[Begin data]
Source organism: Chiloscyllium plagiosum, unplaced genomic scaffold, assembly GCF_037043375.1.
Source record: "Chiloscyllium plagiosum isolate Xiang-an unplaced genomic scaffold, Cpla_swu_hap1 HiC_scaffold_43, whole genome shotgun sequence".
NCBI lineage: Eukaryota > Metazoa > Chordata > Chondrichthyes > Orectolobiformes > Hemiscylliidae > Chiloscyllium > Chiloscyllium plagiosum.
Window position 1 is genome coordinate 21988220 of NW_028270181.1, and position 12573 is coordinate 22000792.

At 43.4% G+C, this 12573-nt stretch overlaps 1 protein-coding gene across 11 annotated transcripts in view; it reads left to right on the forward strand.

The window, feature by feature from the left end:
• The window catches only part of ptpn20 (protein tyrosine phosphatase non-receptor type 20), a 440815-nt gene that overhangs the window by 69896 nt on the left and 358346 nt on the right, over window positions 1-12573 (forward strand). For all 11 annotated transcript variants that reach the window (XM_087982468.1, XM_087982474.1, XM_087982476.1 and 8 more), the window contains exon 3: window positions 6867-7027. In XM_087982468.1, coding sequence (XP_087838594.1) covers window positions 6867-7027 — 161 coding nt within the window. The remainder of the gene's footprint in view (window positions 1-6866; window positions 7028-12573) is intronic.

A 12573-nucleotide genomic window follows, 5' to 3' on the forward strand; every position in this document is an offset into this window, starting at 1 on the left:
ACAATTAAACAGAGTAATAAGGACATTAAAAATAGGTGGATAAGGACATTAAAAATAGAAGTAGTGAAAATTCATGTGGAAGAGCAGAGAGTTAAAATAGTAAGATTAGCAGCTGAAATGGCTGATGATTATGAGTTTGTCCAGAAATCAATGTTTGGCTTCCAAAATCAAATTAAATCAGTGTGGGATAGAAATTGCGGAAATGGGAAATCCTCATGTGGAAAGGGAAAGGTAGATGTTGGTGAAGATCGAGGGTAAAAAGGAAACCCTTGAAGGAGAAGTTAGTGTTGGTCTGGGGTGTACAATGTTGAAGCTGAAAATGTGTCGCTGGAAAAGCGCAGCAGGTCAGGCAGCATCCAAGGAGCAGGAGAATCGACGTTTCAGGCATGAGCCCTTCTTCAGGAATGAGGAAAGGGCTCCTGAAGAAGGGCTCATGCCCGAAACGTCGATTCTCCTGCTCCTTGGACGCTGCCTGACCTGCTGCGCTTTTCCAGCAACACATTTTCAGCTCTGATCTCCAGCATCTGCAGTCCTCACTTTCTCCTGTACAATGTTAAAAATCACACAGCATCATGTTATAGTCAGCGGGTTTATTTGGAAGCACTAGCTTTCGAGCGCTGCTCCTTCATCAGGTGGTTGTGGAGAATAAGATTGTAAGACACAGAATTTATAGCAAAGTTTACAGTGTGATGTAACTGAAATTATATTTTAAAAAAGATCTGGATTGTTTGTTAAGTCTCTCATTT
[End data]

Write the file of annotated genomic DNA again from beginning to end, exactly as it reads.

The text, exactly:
Source organism: Chiloscyllium plagiosum, unplaced genomic scaffold, assembly GCF_037043375.1.
Source record: "Chiloscyllium plagiosum isolate Xiang-an unplaced genomic scaffold, Cpla_swu_hap1 HiC_scaffold_43, whole genome shotgun sequence".
NCBI lineage: Eukaryota > Metazoa > Chordata > Chondrichthyes > Orectolobiformes > Hemiscylliidae > Chiloscyllium > Chiloscyllium plagiosum.
Window position 1 is genome coordinate 21988220 of NW_028270181.1, and position 12573 is coordinate 22000792.

At 43.4% G+C, this 12573-nt stretch overlaps 1 protein-coding gene across 11 annotated transcripts in view; it reads left to right on the forward strand.

The window, feature by feature from the left end:
• The window catches only part of ptpn20 (protein tyrosine phosphatase non-receptor type 20), a 440815-nt gene that overhangs the window by 69896 nt on the left and 358346 nt on the right, over window positions 1-12573 (forward strand). For all 11 annotated transcript variants that reach the window (XM_087982468.1, XM_087982474.1, XM_087982476.1 and 8 more), the window contains exon 3: window positions 6867-7027. In XM_087982468.1, coding sequence (XP_087838594.1) covers window positions 6867-7027 — 161 coding nt within the window. The remainder of the gene's footprint in view (window positions 1-6866; window positions 7028-12573) is intronic.

A 12573-nucleotide genomic window follows, 5' to 3' on the forward strand; every position in this document is an offset into this window, starting at 1 on the left:
ACAATTAAACAGAGTAATAAGGACATTAAAAATAGGTGGATAAGGACATTAAAAATAGAAGTAGTGAAAATTCATGTGGAAGAGCAGAGAGTTAAAATAGTAAGATTAGCAGCTGAAATGGCTGATGATTATGAGTTTGTCCAGAAATCAATGTTTGGCTTCCAAAATCAAATTAAATCAGTGTGGGATAGAAATTGCGGAAATGGGAAATCCTCATGTGGAAAGGGAAAGGTAGATGTTGGTGAAGATCGAGGGTAAAAAGGAAACCCTTGAAGGAGAAGTTAGTGTTGGTCTGGGGTGTACAATGTTGAAGCTGAAAATGTGTCGCTGGAAAAGCGCAGCAGGTCAGGCAGCATCCAAGGAGCAGGAGAATCGACGTTTCAGGCATGAGCCCTTCTTCAGGAATGAGGAAAGGGCTCCTGAAGAAGGGCTCATGCCCGAAACGTCGATTCTCCTGCTCCTTGGACGCTGCCTGACCTGCTGCGCTTTTCCAGCAACACATTTTCAGCTCTGATCTCCAGCATCTGCAGTCCTCACTTTCTCCTGTACAATGTTAAAAATCACACAGCATCATGTTATAGTCAGCGGGTTTATTTGGAAGCACTAGCTTTCGAGCGCTGCTCCTTCATCAGGTGGTTGTGGAGAATAAGATTGTAAGACACAGAATTTATAGCAAAGTTTACAGTGTGATGTAACTGAAATTATATTTTAAAAAAGATCTGGATTGTTTGTTAAGTCTCTCATTT